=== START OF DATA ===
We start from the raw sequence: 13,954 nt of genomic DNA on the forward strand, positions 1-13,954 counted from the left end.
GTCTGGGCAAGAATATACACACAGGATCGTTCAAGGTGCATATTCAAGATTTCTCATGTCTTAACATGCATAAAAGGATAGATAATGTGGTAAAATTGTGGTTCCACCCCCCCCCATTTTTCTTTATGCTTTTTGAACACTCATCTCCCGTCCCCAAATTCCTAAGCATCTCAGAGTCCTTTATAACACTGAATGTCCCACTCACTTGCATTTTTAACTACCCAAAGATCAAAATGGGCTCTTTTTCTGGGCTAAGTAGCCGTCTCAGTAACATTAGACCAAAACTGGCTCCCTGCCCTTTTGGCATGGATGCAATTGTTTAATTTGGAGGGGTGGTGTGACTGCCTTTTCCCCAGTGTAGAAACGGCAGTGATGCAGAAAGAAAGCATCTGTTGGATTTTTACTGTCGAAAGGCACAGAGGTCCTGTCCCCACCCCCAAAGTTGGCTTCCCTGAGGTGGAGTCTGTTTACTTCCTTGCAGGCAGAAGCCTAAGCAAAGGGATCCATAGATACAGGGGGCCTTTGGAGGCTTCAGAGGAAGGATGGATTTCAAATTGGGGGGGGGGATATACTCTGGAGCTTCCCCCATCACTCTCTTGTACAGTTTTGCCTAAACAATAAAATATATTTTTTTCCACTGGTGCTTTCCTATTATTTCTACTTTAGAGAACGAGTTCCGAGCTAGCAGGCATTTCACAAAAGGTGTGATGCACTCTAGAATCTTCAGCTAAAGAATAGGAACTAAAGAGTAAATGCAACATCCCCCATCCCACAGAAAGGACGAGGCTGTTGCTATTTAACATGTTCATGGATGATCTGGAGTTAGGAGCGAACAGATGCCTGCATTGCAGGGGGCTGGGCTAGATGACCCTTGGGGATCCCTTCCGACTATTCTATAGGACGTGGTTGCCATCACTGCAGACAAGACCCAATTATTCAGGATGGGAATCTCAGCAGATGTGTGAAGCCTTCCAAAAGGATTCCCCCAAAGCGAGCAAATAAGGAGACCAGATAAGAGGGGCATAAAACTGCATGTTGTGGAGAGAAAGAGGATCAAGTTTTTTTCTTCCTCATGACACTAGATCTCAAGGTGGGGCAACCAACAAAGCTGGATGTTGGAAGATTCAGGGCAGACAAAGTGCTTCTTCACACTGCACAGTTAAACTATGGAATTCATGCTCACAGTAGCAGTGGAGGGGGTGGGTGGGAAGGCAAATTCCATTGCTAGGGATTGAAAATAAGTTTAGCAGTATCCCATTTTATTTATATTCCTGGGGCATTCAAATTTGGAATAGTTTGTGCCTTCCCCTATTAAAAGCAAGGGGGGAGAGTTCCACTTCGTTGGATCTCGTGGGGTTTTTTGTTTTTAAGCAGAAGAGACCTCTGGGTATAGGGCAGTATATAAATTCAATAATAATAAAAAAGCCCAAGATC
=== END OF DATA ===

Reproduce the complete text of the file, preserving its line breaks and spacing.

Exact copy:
We start from the raw sequence: 13,954 nt of genomic DNA on the forward strand, positions 1-13,954 counted from the left end.
GTCTGGGCAAGAATATACACACAGGATCGTTCAAGGTGCATATTCAAGATTTCTCATGTCTTAACATGCATAAAAGGATAGATAATGTGGTAAAATTGTGGTTCCACCCCCCCCCATTTTTCTTTATGCTTTTTGAACACTCATCTCCCGTCCCCAAATTCCTAAGCATCTCAGAGTCCTTTATAACACTGAATGTCCCACTCACTTGCATTTTTAACTACCCAAAGATCAAAATGGGCTCTTTTTCTGGGCTAAGTAGCCGTCTCAGTAACATTAGACCAAAACTGGCTCCCTGCCCTTTTGGCATGGATGCAATTGTTTAATTTGGAGGGGTGGTGTGACTGCCTTTTCCCCAGTGTAGAAACGGCAGTGATGCAGAAAGAAAGCATCTGTTGGATTTTTACTGTCGAAAGGCACAGAGGTCCTGTCCCCACCCCCAAAGTTGGCTTCCCTGAGGTGGAGTCTGTTTACTTCCTTGCAGGCAGAAGCCTAAGCAAAGGGATCCATAGATACAGGGGGCCTTTGGAGGCTTCAGAGGAAGGATGGATTTCAAATTGGGGGGGGGGATATACTCTGGAGCTTCCCCCATCACTCTCTTGTACAGTTTTGCCTAAACAATAAAATATATTTTTTTCCACTGGTGCTTTCCTATTATTTCTACTTTAGAGAACGAGTTCCGAGCTAGCAGGCATTTCACAAAAGGTGTGATGCACTCTAGAATCTTCAGCTAAAGAATAGGAACTAAAGAGTAAATGCAACATCCCCCATCCCACAGAAAGGACGAGGCTGTTGCTATTTAACATGTTCATGGATGATCTGGAGTTAGGAGCGAACAGATGCCTGCATTGCAGGGGGCTGGGCTAGATGACCCTTGGGGATCCCTTCCGACTATTCTATAGGACGTGGTTGCCATCACTGCAGACAAGACCCAATTATTCAGGATGGGAATCTCAGCAGATGTGTGAAGCCTTCCAAAAGGATTCCCCCAAAGCGAGCAAATAAGGAGACCAGATAAGAGGGGCATAAAACTGCATGTTGTGGAGAGAAAGAGGATCAAGTTTTTTTCTTCCTCATGACACTAGATCTCAAGGTGGGGCAACCAACAAAGCTGGATGTTGGAAGATTCAGGGCAGACAAAGTGCTTCTTCACACTGCACAGTTAAACTATGGAATTCATGCTCACAGTAGCAGTGGAGGGGGTGGGTGGGAAGGCAAATTCCATTGCTAGGGATTGAAAATAAGTTTAGCAGTATCCCATTTTATTTATATTCCTGGGGCATTCAAATTTGGAATAGTTTGTGCCTTCCCCTATTAAAAGCAAGGGGGGAGAGTTCCACTTCGTTGGATCTCGTGGGGTTTTTTGTTTTTAAGCAGAAGAGACCTCTGGGTATAGGGCAGTATATAAATTCAATAATAATAAAAAAGCCCAAGATC